Make Your Patent Application Road Less Difficult By Including Patent Illustrations

So, you are working on a big invention. That is wonderful. The entire process may be a bit challenging and exciting for you. You are working on the next best thing to put into the markets. Unless it is a formula or something chemically related, you will need to include a patent drawing, or patent illustration, as some people may refer to it as.

A patent attorney and inventor with experience knows that one patent illustration will not be enough to get the full understanding of your invention. Several sheets of patent illustrations will need to drawn or created to show several angles and aspects of your great invention. Your invention will likely be composed of several parts and features, and you will need to show how everything works. So, in order to get the full angles, you should have illustrations that show the side angles, the top angles, and the bottom angles.

To help you increase your chances of having your application approved,  you will likely need to have a patent illustrator handle the drawings for you. Not everyone is made up of artistic talents. The fact that you can not draw is nothing to be embarrassed about. There is software available that can help you create the perfect illustrations that will be part of your application.

Your patent attorney may not have the artistic talents either. Hiring someone to handle the patent illustrations will definitely be worth the price you will pay because the costs are generally low-priced. Even if you do have the artistic talents, a professional patent illustrator will understand what type of details need to be part of the drawing. The professional patent illustrator will also know the type of products and materials that will need to be used. The USPTO looks for different standards that need to be met. A professional patent illustrator will understand the standards, and he or she can help you meet them.

It may seem like a challenging task to put your patent application together, but professionals are around to help you. They can make the road a little bit easier to walk down.

If you need help with your patent drawings or getting your invention patented, contact us.

Utility patent drawings: Formatting Details

Utility patent drawings are a required element of a patent application. You can try to do this yourself, or you can hire a competent patent attorney and patent illustrator to help ensure your patent application is not rejected.

What are required in patent drawings?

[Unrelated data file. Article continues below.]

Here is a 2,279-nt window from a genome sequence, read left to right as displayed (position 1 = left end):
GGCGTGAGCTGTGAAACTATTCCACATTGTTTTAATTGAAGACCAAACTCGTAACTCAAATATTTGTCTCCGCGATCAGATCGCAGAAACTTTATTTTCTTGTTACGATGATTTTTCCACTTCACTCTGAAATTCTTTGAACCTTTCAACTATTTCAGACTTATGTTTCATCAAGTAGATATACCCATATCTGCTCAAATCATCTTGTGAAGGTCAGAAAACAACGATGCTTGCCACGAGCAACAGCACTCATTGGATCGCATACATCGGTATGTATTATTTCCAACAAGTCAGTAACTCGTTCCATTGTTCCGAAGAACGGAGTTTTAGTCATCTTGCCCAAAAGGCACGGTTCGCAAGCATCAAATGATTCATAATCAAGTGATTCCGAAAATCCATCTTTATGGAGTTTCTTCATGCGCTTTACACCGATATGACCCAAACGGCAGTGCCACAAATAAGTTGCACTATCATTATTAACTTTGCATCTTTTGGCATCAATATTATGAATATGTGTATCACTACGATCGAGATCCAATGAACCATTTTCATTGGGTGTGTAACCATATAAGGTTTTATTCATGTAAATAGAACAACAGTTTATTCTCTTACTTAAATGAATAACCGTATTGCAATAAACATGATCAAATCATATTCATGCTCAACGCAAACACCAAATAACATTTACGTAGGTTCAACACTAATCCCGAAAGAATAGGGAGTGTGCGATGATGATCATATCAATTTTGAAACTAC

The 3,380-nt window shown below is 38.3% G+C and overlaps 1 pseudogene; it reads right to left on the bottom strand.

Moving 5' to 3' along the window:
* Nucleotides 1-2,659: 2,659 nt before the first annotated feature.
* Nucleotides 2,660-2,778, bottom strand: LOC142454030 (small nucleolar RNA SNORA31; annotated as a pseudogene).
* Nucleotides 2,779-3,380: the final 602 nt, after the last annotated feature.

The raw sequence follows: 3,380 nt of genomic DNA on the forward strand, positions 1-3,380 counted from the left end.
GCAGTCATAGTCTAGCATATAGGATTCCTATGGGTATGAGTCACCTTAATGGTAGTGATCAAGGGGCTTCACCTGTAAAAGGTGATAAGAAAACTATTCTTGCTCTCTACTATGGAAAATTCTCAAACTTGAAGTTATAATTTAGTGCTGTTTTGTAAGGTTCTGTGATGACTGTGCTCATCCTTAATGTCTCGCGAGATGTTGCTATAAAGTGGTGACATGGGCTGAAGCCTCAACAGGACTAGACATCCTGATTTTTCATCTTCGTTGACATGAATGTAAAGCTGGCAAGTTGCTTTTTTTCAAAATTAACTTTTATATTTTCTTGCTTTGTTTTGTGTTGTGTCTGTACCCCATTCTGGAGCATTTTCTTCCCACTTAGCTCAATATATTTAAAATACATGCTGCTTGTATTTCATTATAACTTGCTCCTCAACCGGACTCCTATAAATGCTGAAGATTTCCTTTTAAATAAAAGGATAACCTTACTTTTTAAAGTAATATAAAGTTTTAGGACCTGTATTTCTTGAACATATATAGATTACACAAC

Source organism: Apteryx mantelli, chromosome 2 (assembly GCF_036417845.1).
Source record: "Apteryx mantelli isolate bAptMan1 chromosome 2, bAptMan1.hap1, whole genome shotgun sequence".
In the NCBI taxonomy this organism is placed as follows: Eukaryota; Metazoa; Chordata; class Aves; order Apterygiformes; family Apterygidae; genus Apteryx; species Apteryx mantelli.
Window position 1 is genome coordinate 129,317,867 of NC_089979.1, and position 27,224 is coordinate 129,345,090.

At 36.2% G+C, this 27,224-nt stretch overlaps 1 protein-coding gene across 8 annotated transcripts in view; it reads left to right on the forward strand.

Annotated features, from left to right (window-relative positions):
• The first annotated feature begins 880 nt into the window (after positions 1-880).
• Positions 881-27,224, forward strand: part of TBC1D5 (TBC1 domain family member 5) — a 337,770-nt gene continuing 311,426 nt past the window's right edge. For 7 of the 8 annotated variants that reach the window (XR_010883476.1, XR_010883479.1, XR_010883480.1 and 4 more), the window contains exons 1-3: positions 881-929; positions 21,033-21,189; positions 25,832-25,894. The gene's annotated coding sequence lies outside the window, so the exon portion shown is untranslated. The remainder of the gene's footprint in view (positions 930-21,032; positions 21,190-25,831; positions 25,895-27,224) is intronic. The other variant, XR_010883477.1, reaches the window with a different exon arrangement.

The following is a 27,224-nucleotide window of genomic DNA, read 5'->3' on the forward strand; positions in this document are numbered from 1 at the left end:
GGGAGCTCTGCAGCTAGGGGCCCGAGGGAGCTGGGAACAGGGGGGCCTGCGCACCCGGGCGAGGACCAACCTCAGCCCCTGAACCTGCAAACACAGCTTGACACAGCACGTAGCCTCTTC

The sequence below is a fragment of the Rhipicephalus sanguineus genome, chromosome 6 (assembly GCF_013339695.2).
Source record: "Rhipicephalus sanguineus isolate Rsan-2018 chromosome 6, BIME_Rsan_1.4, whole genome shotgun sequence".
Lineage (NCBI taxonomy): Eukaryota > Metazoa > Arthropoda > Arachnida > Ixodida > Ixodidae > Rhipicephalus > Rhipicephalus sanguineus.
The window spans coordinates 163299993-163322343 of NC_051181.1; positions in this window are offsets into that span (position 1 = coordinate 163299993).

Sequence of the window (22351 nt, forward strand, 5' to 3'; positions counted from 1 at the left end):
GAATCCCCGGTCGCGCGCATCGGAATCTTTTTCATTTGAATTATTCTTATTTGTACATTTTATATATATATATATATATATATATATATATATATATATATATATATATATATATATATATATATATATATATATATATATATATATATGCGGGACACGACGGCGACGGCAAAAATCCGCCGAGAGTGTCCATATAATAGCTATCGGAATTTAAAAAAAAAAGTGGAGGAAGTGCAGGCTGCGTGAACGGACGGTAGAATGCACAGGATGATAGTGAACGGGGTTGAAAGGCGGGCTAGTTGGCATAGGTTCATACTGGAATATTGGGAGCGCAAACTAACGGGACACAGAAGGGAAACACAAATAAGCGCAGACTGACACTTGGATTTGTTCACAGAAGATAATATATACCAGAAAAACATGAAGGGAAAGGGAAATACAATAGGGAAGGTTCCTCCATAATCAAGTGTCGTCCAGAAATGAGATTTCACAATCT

1. The patent drawings should not contain text, unless it is necessary to explain the drawing. Examples: “open,” “closed,” etc. Any text should be a single word. Text needs to be placed so that if pasted over with a translation of the text, none of the drawing would be covered.

2. Patent drawings should be black and white. Lines should be dark, uniformly thick, and well-defined.

3. All numbers, letters, and reference lines must be clear and simple. Numbers and letters should never be put in brackets or circles.

4. Proportion is important. Each element of the drawing should be in the proper proportion to the drawing as a whole and to other elements. The exception is when an element must be enlarged to provide clarity about certain details.

5. Numbers and letters should be at least 0.32 cm. Latin is preferred, but Greek should be used where customary.

6. One sheet can contain multiple figures. If multiple figures on a sheet are meant to be assembled, they should be shown so there is a visual representation of how they would be assembled and what would be the end result.

7. All figures should be drawn in upright positions and arranged without wasting space on the sheet. Each figure should be numbered, using Arabic numerals.

8. On all the drawings, there should be consistency when using signs to indicate particular features.

All of these formatting details are from the U.S. Patent Office, and can be a bit tedious if you are trying to ensure they are all covered. But, with help, the formatting details can be conquered. If you would like our help, please contact us and we will help you ensure the formatting is correct.

Your Patent Drawings Should Tell The Entire Story Of Your Invention

High-quality patent drawings are a critical part of all patent applications. An experienced patent illustrator will create patent drawings that will completely support everything that is specified in the written part of the patent application. Your patent illustrator will need to be able to understand all the concepts and features of the invention in a manner that is understandable.

All of the requirements that are related to the patent drawings are always enforced. When you are submitting your patent applications, the drawings must be competent. USPTO standards must be met, and a draftsperson will thoroughly review all the patent drawings. A patent examiner will ensure all the drawings are complying with the USPTO standards and regulations.

What Should You Consider Before You Turn In Your Patent Application And Your Patent Drawings?

  • You need to consider the criteria of the patent office because there is typically a specific set of criteria pertaining to the details of the drawings
  • Pay careful attention towards all the specifics of the drawings before you try to file for the patent
  • What country will you file the patent in? Different countries have different requirements, and you need to be aware of those requirements.

Patent drawings need special attention because they are used to depict and specify the features of your idea. You can submit more than one angle or view of the drawing, but all of the angles you provide should be clear and concise. The patent drawings you submit should tell the entire story of your invention. A patent illustrator will make things easier for anyone who wants to submit a patent illustration along with the application.